From Banshees To BigFoot: The Best Names Of Defunct American Soccer Teams

If anyone knows what a Xogg is, please get in contact with me.

What is a Xogg? Alternatively, what is a Zigg? The Xoggz and the Ziggx were the men's and women's semi-pro soccer clubs based out of Columbus, Ohio, in the mid-1990s.

According to fossilized internet forums (because there is no other discussion of the topic), these were made-up names that were going to be assigned meaning through a fan contest. Unfortunately, neither club survived long enough for that to happen.

While these clubs were short lived, their rise and fall illustrates the state of American soccer in the 1990s.

The game was growing, that was undeniable, but the new crop of owners hadn't quite learned from the mistakes of their NASL predecessors a generation before. They experimented with team names, producing some great alliterative monikers like the Albany Alleycats and the Lubbock Lazers. These squads played at the multi-purpose stadiums of local high schools and colleges, and most lasted only a few seasons before going defunct.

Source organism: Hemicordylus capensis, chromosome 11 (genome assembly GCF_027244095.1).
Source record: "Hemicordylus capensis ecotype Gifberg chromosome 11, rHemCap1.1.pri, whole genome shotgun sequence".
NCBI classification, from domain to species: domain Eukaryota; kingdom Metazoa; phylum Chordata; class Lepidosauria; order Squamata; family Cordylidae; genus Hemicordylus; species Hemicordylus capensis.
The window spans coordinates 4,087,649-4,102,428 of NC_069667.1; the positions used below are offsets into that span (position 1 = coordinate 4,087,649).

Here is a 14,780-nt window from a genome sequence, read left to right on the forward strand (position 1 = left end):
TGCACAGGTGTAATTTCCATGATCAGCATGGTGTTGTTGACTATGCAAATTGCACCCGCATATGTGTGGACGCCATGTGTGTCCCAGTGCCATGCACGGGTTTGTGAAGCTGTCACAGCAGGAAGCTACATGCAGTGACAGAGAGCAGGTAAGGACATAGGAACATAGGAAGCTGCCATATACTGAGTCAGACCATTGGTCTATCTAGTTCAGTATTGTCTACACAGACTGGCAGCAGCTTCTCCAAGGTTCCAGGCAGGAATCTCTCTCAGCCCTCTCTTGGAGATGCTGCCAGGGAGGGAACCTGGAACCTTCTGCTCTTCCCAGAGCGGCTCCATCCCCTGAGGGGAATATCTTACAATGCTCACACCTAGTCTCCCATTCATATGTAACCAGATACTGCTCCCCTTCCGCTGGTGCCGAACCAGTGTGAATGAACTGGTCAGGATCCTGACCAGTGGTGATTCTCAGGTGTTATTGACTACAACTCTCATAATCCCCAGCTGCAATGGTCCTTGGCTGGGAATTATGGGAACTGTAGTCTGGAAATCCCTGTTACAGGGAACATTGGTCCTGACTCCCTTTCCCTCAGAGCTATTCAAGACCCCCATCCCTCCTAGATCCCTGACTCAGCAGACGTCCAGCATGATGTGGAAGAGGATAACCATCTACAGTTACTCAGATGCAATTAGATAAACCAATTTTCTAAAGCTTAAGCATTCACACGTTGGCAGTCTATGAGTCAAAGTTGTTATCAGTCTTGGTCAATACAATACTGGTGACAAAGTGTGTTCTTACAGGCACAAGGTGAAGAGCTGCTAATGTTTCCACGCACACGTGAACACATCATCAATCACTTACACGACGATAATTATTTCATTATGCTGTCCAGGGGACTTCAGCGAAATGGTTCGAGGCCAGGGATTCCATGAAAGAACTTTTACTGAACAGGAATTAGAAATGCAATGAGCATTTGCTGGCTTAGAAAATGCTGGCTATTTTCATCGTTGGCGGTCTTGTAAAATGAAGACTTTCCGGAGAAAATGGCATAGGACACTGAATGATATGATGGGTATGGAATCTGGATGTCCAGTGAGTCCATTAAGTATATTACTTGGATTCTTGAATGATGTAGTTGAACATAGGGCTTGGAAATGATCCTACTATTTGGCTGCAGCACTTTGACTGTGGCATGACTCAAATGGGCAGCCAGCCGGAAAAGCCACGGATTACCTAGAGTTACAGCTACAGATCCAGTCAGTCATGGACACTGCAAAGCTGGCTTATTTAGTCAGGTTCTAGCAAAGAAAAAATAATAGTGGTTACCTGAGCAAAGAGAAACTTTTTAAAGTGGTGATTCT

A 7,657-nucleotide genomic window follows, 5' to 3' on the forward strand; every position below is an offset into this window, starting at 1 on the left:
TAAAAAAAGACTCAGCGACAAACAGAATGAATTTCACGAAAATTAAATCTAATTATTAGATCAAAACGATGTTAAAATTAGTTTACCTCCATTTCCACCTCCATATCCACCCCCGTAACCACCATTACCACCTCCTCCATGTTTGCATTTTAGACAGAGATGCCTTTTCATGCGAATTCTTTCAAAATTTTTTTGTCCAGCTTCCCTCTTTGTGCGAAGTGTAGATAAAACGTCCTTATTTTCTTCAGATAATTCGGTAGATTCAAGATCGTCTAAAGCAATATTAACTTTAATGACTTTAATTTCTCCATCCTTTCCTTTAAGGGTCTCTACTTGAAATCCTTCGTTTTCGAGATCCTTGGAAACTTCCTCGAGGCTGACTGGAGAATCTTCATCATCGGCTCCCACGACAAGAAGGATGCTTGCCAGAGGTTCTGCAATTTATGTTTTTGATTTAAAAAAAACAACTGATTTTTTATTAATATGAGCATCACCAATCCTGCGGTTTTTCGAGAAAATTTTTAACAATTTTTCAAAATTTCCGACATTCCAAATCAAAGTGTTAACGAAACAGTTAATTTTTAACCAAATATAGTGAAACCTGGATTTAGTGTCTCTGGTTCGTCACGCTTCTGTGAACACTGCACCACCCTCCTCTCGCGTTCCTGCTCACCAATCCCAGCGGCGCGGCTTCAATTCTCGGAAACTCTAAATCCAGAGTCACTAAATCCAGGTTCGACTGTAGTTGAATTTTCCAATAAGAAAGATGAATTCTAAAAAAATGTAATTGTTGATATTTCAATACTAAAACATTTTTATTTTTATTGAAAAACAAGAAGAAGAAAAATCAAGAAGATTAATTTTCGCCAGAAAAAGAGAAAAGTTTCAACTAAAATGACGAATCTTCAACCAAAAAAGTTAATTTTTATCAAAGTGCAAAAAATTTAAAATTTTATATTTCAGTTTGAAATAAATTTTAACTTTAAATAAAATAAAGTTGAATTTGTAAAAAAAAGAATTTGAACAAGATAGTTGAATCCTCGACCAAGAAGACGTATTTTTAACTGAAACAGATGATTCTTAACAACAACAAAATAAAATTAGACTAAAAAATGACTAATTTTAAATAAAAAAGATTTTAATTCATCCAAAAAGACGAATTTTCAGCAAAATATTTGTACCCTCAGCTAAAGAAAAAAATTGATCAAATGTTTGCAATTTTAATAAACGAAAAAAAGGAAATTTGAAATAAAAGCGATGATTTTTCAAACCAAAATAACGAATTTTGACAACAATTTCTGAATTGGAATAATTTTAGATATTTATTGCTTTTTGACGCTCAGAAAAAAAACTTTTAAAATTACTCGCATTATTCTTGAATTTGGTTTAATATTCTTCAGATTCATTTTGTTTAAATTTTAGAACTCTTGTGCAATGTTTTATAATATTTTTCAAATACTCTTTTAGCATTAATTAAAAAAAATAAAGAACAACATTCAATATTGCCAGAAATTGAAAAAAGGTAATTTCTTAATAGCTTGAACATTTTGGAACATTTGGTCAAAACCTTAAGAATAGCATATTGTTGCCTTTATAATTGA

But despite the outlandish branding, these fledgling clubs provided the framework for American soccer as we know it today. It's only fair we honor some of the most unique names of the soccer teams that are no longer with us.

Best Names of Defunct American Soccer Teams

Albuquerque Geckos

Leagues: USISL D-3 Pro League, USL A-League

Seasons: 1997-1999

New Mexico has a great history of uniquely named soccer clubs, beginning with the New Mexico Chiles in 1990. When the Chiles went under in 1996, they were replaced the following year by the Geckos — who featured one of the best logos in the USL.

After winning the USISL third-division title in their inaugural season, the Geckos moved up to the second-tier A-League, where they struggled both on the pitch and financially. The club moved to Sacramento for the 1999 season, keeping the same name but folding before the new millennium. 

Sacramento Geckos USL

Is that gecko wearing a durag? Via Wikimedia Commons

South Jersey Banshees

League: USL W-League

Seasons: 2001-2006

Soccer Ball on Fire

Via the Ocean City Nor'easters on Twitter

The South Jersey Banshees were the former W-League affiliate of the Ocean City Nor'easters, a current men's club in USL League Two. Among the club's famous alums is none other than USWNT legend Carli Lloyd, a New Jersey native who attended Rutgers University. 

But can we take a second to talk about that logo? Someone discovered the fire effect on Photoshop and decided to have a field day. The designer added the flaming soccer ball first and asked what the team name was later. The result looks like the final project from a middle school computer class. The most disappointing part is that there was so much potential here to design a terrifying banshee. Remember, just because you can, doesn't mean that you should.